So –

I took wash of yellow and a large round brush and appied it to the paper. It’s quite different from using rough, toothed paper. It feels like pushing slippery melted butter around. It feels like fingerpainting with a brush.  If you take your brush over a spot already painted, then it lifts the first coat away and blends it in with whatever is on your brush.

Lesson learned? Make sure that the first wash is thoroughly, thoroughly, thoroughly dried before putting on another coat. It still may lift and blend, but if you work with it a while you will find that you get some nice textures as a result.

The painting posted at the top of this blog is what resulted and I’m happy with it.

If you want to keep the colours fresh, work from light to dark, only putting in the dark colours at the end; only putting new colours on after the original has dried.  This applies to both papers.

On the Arches paper, I went back to the soft wash and started to define the trees.putting in firmer shapes for the trees and bushes with a Kolinsky Martin number 5 round brush. These brushes keep a good reservoir of colour and the brush will keep a fine point. Only at the end do I use a number 1 brush for the details indicating  branches and those tenacious leaves that hang on for dear life, twirling in autumn breezes, defying the oncoming winter.

Here’s the second state of the watercolour on Arches paper:

and the third which adds some defining dark tones and a bit more detail:

Finally, I didn’t find the composition satisfactory. It’s rather bland – the shrubs go straight across the page and out the right side. There’s nothing to keep one’s attention rooted in the painting. In the light of day, the yellow field just looks too yellow and a bit pale and the colour was intended to be more ochre than yellow – a winter grass colour, not a sunshiney colour.  The trees and shrubs are freshly described and done loosely enough to not look overworked.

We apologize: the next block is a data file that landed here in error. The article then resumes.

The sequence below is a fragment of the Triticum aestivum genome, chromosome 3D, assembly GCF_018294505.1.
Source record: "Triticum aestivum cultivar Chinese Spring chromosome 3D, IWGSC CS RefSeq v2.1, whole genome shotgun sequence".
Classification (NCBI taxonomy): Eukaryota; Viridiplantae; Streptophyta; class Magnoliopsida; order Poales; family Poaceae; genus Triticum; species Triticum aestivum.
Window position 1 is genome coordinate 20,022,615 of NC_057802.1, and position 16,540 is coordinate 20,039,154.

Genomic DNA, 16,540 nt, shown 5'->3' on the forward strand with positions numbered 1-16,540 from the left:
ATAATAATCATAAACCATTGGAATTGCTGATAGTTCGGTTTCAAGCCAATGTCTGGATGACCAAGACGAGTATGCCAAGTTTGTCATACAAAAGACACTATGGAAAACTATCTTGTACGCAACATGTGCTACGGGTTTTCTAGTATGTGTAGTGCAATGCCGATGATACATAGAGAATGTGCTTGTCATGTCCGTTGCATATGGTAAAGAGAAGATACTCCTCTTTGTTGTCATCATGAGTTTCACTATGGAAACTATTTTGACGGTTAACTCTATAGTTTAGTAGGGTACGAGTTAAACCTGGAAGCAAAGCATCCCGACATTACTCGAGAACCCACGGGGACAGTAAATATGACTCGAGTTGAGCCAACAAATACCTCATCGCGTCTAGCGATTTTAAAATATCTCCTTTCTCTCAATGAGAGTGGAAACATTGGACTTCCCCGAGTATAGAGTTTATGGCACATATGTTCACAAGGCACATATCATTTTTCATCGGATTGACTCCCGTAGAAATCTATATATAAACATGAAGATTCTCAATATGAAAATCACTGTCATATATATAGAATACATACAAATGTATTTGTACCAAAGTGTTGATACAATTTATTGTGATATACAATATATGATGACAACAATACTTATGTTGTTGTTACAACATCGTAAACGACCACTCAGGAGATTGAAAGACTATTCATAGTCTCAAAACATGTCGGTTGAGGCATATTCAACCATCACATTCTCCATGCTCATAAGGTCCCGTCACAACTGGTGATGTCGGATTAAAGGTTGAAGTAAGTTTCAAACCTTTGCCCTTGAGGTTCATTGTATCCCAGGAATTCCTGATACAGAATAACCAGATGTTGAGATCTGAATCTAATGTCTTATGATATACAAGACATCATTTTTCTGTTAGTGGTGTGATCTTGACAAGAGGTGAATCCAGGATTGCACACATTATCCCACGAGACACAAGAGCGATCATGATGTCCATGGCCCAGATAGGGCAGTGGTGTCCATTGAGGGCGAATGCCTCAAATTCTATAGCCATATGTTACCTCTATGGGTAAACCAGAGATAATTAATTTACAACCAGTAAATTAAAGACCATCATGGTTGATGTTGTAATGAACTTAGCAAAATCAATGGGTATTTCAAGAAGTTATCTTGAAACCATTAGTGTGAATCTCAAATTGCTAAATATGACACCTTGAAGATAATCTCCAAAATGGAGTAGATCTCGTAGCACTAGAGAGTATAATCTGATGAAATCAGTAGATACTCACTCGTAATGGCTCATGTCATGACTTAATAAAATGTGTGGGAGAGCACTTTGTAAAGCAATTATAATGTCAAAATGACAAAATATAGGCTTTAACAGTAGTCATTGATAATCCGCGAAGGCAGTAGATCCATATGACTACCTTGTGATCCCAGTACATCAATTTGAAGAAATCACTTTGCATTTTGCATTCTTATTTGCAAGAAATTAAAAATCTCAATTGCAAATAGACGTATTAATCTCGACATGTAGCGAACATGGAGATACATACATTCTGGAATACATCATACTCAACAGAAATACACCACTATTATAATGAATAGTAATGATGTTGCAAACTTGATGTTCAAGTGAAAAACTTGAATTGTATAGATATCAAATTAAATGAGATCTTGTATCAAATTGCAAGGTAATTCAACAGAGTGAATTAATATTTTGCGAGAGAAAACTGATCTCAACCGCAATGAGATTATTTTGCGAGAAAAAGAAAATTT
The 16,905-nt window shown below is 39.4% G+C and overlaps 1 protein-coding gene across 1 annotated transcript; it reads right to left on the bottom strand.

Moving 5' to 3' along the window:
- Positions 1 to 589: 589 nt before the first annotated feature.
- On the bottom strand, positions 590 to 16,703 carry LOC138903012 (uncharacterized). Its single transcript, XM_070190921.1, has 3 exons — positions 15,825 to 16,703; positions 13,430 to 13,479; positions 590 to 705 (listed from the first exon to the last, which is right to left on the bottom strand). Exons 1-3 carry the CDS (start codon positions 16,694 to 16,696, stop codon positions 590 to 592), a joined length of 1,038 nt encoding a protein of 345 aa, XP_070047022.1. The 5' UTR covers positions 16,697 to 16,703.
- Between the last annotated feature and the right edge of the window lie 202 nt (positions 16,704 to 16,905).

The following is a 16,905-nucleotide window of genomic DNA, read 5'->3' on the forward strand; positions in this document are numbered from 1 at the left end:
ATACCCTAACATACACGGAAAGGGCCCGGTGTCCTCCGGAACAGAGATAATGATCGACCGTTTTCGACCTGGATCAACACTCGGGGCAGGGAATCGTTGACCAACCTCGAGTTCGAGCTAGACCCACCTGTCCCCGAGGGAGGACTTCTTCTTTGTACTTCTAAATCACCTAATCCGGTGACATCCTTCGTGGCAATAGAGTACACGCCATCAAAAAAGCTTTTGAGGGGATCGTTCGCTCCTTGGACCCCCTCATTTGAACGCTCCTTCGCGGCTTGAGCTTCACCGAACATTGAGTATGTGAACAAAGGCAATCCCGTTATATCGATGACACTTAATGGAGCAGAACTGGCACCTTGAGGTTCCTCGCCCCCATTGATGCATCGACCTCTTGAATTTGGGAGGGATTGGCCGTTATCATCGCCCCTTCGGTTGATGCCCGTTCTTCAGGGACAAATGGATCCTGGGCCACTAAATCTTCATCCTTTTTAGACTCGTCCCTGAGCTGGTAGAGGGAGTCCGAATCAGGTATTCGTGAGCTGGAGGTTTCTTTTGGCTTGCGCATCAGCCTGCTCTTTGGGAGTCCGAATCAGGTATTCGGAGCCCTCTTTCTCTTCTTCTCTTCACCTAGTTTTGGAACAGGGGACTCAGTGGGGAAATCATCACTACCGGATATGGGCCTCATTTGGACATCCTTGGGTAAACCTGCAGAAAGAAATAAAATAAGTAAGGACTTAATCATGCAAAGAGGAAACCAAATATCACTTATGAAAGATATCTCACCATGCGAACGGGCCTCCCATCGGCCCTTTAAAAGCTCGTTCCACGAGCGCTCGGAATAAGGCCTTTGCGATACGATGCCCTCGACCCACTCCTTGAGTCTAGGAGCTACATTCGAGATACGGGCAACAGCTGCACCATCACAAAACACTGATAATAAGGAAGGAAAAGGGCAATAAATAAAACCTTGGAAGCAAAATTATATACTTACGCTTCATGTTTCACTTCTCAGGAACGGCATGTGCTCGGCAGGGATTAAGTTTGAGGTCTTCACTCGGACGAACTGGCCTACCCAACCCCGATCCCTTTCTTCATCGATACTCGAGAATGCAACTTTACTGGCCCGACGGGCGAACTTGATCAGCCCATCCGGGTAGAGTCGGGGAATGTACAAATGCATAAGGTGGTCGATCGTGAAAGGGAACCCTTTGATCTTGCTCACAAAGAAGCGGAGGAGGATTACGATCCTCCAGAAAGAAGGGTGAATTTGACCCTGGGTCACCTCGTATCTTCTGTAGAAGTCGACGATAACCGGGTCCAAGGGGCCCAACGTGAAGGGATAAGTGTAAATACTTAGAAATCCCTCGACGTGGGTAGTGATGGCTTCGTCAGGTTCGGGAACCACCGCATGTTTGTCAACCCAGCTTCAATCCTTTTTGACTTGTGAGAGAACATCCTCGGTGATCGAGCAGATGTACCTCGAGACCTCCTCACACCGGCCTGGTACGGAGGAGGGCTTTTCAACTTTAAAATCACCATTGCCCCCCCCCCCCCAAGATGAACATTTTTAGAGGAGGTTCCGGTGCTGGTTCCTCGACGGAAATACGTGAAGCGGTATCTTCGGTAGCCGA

And here’s the final state… unless I ponder for a while it and find something more to do.

I’ve added an ochre mixed with a bit of grey so that it captures a bit (but not too much – I want to keep this upbeat) of grey, to enhance the feeling that this is an autumn day but with cloudy cover.

My advice, after all this? Go play with papers.

The YUPO is an interesting paper to work with and gives such foruitous advantages in texture that it’s worth the effort of getting used to it and creating images with it.


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6 Responses to “YUPO!”

  1. fencer Says:

    In my own watercolour explorations, I’ve played with YUPO, too… It’s very interesting to work with, and frustrating too, since dried paint as you noted will slip off the slick surface with very little moist encouragement. Glazing doesn’t work very well unless done more carefully than I tend to be. And the way paint looks on the surface is different too.

    Your example looks good. Be great to see your further explorations with it…



    Hey Fencer,
    Thanks for the comments. Messing about with paint is fun, isn’t it?

  3. Chris Miller Says:

    I love to look over someone’s shoulder while they’re composing!

    Was the final version an improvement over the previous?

    It feels more dramatic — but — I’m less inclined to linger and taste its balance.

  4. lookingforbeauty Says:

    Hi Chris,
    The final Yupo version is the one on at the top of the post. That’s as good as it gets!
    The bottom picture is the final on the Arches paper.
    Hope that helps.

  5. Stephen Says:

    I really like your painting on YUPO. I suppose it is one of those things that someone could get to know well. I like the rough surface of Arches cold-pressed. The smooth surface of Arches Hot pressed is a challenge for me. YUPO sounds, well, interesting! If it ever reaches us in South Africa I will give it a go.

  6. lookingforbeauty Says:

    Stephen, I looked at your paintings on your site and they are really lovely. I like your loose style very much but your more prepared ones are beautifully crafted also and rich in colour. That technique of adding soft glaze after soft glaze, building up the values bit by bit gives an opportunity to work subtly with colour and transparency.
    Thanks for stopping by.